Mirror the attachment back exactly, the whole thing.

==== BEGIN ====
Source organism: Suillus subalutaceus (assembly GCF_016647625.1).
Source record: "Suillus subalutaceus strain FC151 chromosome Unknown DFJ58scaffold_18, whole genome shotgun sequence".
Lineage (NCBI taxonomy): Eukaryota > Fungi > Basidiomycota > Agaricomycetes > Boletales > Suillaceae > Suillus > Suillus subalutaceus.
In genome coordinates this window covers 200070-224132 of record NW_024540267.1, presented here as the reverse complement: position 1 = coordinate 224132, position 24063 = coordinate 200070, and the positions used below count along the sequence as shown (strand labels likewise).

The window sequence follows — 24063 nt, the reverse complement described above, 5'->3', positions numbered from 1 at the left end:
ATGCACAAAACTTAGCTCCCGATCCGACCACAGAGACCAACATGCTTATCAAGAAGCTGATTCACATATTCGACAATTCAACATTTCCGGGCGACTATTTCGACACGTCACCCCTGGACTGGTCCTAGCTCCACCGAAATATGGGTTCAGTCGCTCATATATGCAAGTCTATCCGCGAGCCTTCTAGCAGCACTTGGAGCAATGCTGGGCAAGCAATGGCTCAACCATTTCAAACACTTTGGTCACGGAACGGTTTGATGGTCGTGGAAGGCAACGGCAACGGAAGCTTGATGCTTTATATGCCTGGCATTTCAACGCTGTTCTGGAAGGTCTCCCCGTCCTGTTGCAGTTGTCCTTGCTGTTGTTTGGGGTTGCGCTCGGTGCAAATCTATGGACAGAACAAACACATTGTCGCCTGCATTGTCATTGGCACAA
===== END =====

Source organism: Suillus subalutaceus (assembly GCF_016647625.1).
Source record: "Suillus subalutaceus strain FC151 chromosome Unknown DFJ58scaffold_18, whole genome shotgun sequence".
Lineage (NCBI taxonomy): Eukaryota > Fungi > Basidiomycota > Agaricomycetes > Boletales > Suillaceae > Suillus > Suillus subalutaceus.
In genome coordinates this window covers 200070-224132 of record NW_024540267.1, presented here as the reverse complement: position 1 = coordinate 224132, position 24063 = coordinate 200070, and the positions used below count along the sequence as shown (strand labels likewise).

The window sequence follows — 24063 nt, the reverse complement described above, 5'->3', positions numbered from 1 at the left end:
ATGCACAAAACTTAGCTCCCGATCCGACCACAGAGACCAACATGCTTATCAAGAAGCTGATTCACATATTCGACAATTCAACATTTCCGGGCGACTATTTCGACACGTCACCCCTGGACTGGTCCTAGCTCCACCGAAATATGGGTTCAGTCGCTCATATATGCAAGTCTATCCGCGAGCCTTCTAGCAGCACTTGGAGCAATGCTGGGCAAGCAATGGCTCAACCATTTCAAACACTTTGGTCACGGAACGGTTTGATGGTCGTGGAAGGCAACGGCAACGGAAGCTTGATGCTTTATATGCCTGGCATTTCAACGCTGTTCTGGAAGGTCTCCCCGTCCTGTTGCAGTTGTCCTTGCTGTTGTTTGGGGTTGCGCTCGGTGCAAATCTATGGACAGAACAAACACATTGTCGCCTGCATTGTCATTGGCACAA